B.J. Well, thank you very much Les Smith and I’m very glad you brought that up Les. Imperial Oil of Prince George has supplied all the gasoline and believe me we burnt up a lot of it in the last few days, not only our own boats but the boats being operated by the Prince George Rod and Gun Club, various officials and so on, and (unintelligible) ladies and gentlemen, we’d just like to give our thanks to Imperial Oil in Prince George. Well, we have given you our approximate location and we hope you’re going to be waiting there at Fort George Park for us and we’ll be talking to Jack Carbutt and Ron East along the shore there before very long.

J.C. Well as we said anytime now, anytime at all, we should see that canoe heading right down here to the finish line and apparently that canoe is canoe number 11. That’s the way it will be marked if everything is set up and nothing happens to them just coming around here number 11 and will be in number 1 post position Ralph Sawyer and Jerry Wagner of Michigan. And we hope when these boys get out of the canoe and are driven back up here that all of you around will give them a great big hand clap and a great big and a great big cheer as they come down for that matter. 13 and a half hours on a day like this that’s a wonderful time and they must be, apparently are, in very, very good shape. We’ll see in a short while. Now, I wonder Ron over in the Nechako, have you seen any sign of any other canoes? We’ll butt in on top of you in a moment if we need it right back.

R.E. Okay Jack, thanks very much. The second canoe hasn’t come in sight yet and I imagine you’ll be interrupting us very quickly there as our (unintelligible) is nearly at the mouth of the Nechako River where it empties into the Fraser. They’ll have to swing fairly wide out in there among those islands before you’ll see them, but I imagine you will be interrupting us fairly quickly. The RCMP boat has gone by and is now down in front of the Cache area, also another boat, a very fast white speedboat, went sailing by here and under the bridge and even there he got quite a cheer from the people on the bridge itself. As we say we’re still waiting for that second canoe and at least 2 miles now between the (unintelligible) the lead canoe to be at the junction of the Stuart and Fraser and as far up as we can see here and still no sign of the second one. But I’ll hand it back to you, Jack, right now.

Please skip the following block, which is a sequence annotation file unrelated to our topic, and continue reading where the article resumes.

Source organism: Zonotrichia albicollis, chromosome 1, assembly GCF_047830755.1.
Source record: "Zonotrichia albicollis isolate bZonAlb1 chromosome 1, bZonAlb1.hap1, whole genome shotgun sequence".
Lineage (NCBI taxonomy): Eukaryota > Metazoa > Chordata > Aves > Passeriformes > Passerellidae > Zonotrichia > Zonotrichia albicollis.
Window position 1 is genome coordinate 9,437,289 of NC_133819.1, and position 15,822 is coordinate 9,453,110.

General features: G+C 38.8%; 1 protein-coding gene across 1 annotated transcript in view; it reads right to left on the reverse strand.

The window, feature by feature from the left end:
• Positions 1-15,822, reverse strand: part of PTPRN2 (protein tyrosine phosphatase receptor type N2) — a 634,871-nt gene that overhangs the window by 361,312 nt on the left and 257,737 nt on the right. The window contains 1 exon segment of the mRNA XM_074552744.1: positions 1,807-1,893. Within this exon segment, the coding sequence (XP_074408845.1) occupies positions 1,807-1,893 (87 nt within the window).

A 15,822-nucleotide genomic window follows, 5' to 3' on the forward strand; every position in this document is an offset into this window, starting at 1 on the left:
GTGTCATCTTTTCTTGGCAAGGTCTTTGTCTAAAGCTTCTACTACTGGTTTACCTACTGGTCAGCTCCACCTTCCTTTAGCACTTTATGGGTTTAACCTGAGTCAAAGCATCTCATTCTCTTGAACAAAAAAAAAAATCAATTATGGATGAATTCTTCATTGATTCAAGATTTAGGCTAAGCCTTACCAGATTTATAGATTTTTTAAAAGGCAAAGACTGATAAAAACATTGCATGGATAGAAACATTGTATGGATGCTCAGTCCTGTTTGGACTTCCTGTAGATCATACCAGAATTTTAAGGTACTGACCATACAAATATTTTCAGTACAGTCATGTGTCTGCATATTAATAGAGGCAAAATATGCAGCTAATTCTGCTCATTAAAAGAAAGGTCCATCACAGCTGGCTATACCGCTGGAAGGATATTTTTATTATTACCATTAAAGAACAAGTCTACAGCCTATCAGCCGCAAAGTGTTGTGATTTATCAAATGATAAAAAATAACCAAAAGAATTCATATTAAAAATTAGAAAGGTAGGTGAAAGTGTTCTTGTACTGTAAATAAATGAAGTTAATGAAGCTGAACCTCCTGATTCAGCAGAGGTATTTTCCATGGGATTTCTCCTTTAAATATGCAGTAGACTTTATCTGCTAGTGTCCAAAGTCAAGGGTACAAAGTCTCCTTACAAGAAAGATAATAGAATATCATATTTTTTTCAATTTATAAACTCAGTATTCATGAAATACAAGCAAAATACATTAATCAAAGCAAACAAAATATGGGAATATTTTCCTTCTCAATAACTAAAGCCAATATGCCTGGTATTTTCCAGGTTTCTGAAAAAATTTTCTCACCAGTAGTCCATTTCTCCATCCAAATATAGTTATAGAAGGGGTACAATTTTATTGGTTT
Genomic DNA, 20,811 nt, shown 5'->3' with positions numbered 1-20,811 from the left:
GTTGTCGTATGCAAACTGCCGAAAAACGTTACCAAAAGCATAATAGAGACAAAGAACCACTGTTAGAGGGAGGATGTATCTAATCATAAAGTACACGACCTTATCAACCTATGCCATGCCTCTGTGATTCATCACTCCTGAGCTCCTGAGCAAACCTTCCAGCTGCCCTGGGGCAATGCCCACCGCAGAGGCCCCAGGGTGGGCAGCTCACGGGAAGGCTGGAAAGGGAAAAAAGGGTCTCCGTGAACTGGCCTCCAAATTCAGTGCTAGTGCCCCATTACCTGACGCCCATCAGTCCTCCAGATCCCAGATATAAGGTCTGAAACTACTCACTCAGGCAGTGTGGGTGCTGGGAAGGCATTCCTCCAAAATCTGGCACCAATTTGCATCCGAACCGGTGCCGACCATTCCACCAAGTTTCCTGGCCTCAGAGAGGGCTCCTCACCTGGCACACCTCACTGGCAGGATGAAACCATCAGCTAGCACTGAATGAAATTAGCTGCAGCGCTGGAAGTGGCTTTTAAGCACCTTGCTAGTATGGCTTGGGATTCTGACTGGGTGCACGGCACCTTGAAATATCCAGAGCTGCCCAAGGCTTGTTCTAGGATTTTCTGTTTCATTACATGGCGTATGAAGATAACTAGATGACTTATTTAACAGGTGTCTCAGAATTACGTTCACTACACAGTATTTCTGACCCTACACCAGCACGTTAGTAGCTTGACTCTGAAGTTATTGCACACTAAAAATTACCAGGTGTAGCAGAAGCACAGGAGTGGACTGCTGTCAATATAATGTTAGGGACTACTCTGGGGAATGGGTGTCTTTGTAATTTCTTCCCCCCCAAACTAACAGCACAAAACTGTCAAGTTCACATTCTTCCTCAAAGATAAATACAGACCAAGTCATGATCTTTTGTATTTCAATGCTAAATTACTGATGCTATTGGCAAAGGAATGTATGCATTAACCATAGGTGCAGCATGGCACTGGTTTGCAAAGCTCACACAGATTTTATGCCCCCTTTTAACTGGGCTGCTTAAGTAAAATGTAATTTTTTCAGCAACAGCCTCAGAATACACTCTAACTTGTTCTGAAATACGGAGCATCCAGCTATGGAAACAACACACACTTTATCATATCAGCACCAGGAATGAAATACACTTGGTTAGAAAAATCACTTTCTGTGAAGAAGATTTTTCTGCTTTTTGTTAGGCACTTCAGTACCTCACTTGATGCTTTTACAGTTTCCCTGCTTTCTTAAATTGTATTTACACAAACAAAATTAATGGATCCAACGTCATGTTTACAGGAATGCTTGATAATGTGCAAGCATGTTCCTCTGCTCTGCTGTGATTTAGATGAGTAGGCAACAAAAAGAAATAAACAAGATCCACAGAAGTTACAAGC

J.C. Where are they Bob, can you see them?

B.H. Through the first pier, rather the second stand, Jack, I think that’s them coming through the second stand there.

J.C. Coming through the second stand, Bob says. I see yes, that’s right too. So, anytime now we’ll be able to give that great big welcome to this first canoe that is coming down through the finish line after some 13 and a half hours of travel today. That first canoe will be Ralph Sawyer and Jerry Wagner out of Michigan, and passing under the Nechako Bridge just a few minutes ago was the second entry Leroy and Albert Whiting of Holly Michigan, and apparently still in third place is Frank and Bob Buchanan from Summit Lake. Six of the canoes, as we told you so far that we know up to this time have dropped out of this race today.

Len   Jack?

J.C. Yes Len?

Len We have a further report from the Justin (phonetic spelling) farm at Miworth. Apparantly four canoes in a group have just passed by there and they’re all battling out for the forthcoming position so I think that pretty well accounts for all the canoes.